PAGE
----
Current Data on Entering the Workforce Without Critical Skills Valued by Employers

The good news:  yes, the U.S. economy is stronger and continues to add new jobs [in very strategic sectors] at a steady rate each month.  The bad news: stories continue to appear which highlight the dis-connect between employers and students as to whether or not they (students) enter the job market with the type of skill sets they need to be hired (and this mis-match of expectations is wider in specific technical fields such as STEM). For example, see Jeff Selingos’ recent piece in the Washington Post on “Why are so many college students failing to gain job skills before graduation,”

What does not always appear in the collective statistics in surveys such as those cited by Selingo, is that the dis-connect is far wider by race, class and ethnicity. Rarely, for example,  do surveys include any data on Native American students.

This is a complex issue because we also do not always know which employers are included in particular surveys (which sectors do they come from & who is responding:  CEOs, HR managers).  I did find it of interest that the January, 2015 survey Selingo cites, by the Association of American Colleges and Universities, “Falling Short: Selected Findings from Online Surveys of Employers and College Students,” , includes data from a reported 400 executives at both private-sector & nonprofit organizations (rarely covered in such reports) and 613 students from both two & four-year institutions.

Here are a few findings I find are especially significant:

  • Nearly all employers (96%) agree that, regardless of their chosen field of study, all students should have experiences in college that teach them how to solve problems with people whose views are different from their own, including 59% who strongly agree with this statement.
  • The majority of employers think that having both field-specific knowledge and skills and a broad range of skills and knowledge that apply to a variety of fields is important for recent college graduates to achieve longterm career success at their company.
  • Large majorities say they are more likely to consider a job candidate who has participated in an internship, a senior project, a collaborative research project, a field-based project in a diverse community setting with people from different backgrounds, or a community-based project.
  • When it comes to considering a job candidate, employers value completion of an internship or apprenticeship most among the applied and project-based learning experiences tested.  Nearly all employers say they would be more likely to consider hiring a recent college graduate who had completed an internship or apprenticeship, including three in five (60%) who say their company would be much more likely to consider that candidate.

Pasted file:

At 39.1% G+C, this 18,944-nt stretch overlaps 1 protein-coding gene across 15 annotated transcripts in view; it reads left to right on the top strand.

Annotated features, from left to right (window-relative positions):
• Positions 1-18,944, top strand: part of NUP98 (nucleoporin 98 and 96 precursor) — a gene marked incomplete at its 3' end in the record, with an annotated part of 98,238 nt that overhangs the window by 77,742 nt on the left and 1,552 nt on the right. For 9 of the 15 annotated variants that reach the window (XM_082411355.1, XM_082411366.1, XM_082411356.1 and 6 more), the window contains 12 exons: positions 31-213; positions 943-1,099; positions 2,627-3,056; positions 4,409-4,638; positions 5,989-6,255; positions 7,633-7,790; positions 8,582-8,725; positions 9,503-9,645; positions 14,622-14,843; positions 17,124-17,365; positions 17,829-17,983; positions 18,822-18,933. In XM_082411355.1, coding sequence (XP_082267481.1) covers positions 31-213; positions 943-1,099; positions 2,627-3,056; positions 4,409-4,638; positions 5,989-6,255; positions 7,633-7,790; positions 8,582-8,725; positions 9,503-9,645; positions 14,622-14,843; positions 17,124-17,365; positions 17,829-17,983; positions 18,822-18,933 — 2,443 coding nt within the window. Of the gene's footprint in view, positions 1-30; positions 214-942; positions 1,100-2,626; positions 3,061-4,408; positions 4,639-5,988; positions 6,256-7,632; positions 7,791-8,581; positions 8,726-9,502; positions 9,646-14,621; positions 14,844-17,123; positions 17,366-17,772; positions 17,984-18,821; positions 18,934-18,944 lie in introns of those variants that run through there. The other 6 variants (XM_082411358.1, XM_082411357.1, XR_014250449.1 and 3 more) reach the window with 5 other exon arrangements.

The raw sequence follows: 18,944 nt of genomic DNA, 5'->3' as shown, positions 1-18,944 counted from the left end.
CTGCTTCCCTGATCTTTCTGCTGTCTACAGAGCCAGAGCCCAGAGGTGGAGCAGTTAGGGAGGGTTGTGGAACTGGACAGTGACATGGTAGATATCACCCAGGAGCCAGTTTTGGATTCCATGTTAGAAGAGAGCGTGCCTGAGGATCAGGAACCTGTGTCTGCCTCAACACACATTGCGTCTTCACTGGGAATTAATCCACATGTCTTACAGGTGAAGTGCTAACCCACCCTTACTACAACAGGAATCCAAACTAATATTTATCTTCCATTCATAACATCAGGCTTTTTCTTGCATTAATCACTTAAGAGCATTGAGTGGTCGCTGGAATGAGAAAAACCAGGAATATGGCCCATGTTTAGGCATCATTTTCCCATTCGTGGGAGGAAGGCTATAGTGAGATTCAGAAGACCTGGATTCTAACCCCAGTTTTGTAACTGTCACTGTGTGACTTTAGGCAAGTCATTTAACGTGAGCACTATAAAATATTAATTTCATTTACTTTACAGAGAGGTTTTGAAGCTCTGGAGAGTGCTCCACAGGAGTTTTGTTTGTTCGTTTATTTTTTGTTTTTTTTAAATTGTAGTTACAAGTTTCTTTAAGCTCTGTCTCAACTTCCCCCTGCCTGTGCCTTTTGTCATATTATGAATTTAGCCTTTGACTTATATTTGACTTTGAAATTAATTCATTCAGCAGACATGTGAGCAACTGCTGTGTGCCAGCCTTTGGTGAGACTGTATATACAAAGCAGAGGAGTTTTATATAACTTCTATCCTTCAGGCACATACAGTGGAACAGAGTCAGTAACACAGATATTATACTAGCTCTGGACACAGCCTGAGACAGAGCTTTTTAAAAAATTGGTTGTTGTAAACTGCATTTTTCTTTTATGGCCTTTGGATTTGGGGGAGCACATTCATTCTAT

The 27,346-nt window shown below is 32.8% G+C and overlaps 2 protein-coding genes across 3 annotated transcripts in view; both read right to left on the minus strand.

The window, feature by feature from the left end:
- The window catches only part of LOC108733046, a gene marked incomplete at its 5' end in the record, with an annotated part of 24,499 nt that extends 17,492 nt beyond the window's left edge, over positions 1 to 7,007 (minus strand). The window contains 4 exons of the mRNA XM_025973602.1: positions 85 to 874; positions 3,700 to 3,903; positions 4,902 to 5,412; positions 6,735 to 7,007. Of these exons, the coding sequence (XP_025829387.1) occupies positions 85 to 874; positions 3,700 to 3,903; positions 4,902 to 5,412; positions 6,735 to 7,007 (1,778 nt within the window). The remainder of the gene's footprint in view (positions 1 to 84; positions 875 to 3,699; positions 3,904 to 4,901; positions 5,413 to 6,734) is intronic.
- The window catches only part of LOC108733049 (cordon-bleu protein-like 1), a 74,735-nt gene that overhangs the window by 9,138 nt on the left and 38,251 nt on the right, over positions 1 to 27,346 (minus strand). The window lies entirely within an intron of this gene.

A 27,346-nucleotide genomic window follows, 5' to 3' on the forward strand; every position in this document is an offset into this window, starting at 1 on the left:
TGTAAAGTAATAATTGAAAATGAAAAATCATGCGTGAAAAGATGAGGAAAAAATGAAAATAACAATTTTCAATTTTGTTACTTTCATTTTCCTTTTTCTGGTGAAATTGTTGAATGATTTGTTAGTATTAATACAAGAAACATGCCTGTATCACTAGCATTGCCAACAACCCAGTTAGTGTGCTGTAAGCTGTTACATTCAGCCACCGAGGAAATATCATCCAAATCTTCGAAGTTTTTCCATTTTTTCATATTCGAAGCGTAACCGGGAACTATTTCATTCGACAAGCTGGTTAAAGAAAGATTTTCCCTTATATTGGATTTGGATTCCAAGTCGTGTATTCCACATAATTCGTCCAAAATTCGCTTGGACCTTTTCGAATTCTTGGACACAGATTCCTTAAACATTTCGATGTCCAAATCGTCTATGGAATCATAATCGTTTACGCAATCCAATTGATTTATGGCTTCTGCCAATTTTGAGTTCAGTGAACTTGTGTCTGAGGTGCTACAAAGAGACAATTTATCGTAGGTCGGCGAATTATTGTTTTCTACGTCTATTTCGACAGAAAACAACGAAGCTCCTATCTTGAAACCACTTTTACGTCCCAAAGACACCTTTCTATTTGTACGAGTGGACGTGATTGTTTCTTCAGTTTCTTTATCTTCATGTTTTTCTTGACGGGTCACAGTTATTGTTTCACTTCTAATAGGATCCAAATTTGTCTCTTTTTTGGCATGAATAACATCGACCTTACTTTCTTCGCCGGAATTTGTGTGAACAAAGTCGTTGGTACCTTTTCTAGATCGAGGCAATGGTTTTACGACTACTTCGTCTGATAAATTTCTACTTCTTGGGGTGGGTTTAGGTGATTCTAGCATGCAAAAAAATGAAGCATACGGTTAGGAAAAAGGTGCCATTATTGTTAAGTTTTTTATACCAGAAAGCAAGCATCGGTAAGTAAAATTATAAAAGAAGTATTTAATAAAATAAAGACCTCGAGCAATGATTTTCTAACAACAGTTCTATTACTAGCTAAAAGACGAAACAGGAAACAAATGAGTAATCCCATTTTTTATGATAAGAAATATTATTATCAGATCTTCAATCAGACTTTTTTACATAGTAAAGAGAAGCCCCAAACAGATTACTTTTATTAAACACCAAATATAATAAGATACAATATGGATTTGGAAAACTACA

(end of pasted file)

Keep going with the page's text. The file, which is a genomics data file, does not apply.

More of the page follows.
• The majority of employers feel that colleges and universities must make improvements to ensure graduates’ workplace success. Fully 58% think improvements are needed to ensure that graduates gain the skills and knowledge needed to succeed in entry-level positions at their company, while 42% think they are doing a good job.  And an even larger proportion (64%) think that improvements are needed to ensure that graduates have the skills and knowledge needed to advance within their company.
  •  Many employers feel that college graduates are falling short in their preparedness in several areas, including the ones employers deem most important for workplace success.  College students are notably more optimistic about their level of preparedness across learning outcomes, however. 

The company conducting the AACU survey above is the DC-based Hart Research Associates. They’ve been conducting similar surveys of employers and students for many years , however, given the new level of competitiveness facing college graduates since the recession, these are very important findings to pay attention to.

We’ve got to do a better job of educating students about the facts surrounding types of learning and applied experience will enhance their employability after graduation.  It’s not a secret as the above survey confirms!  Nor should the data points be kept from parents who, of course, play a paramount role in the decisions made by their children while in college.  And it is they who have a high stake in the outcome of the job search undertaken by their children  – and in how campuses prepare them to enter the workforce.


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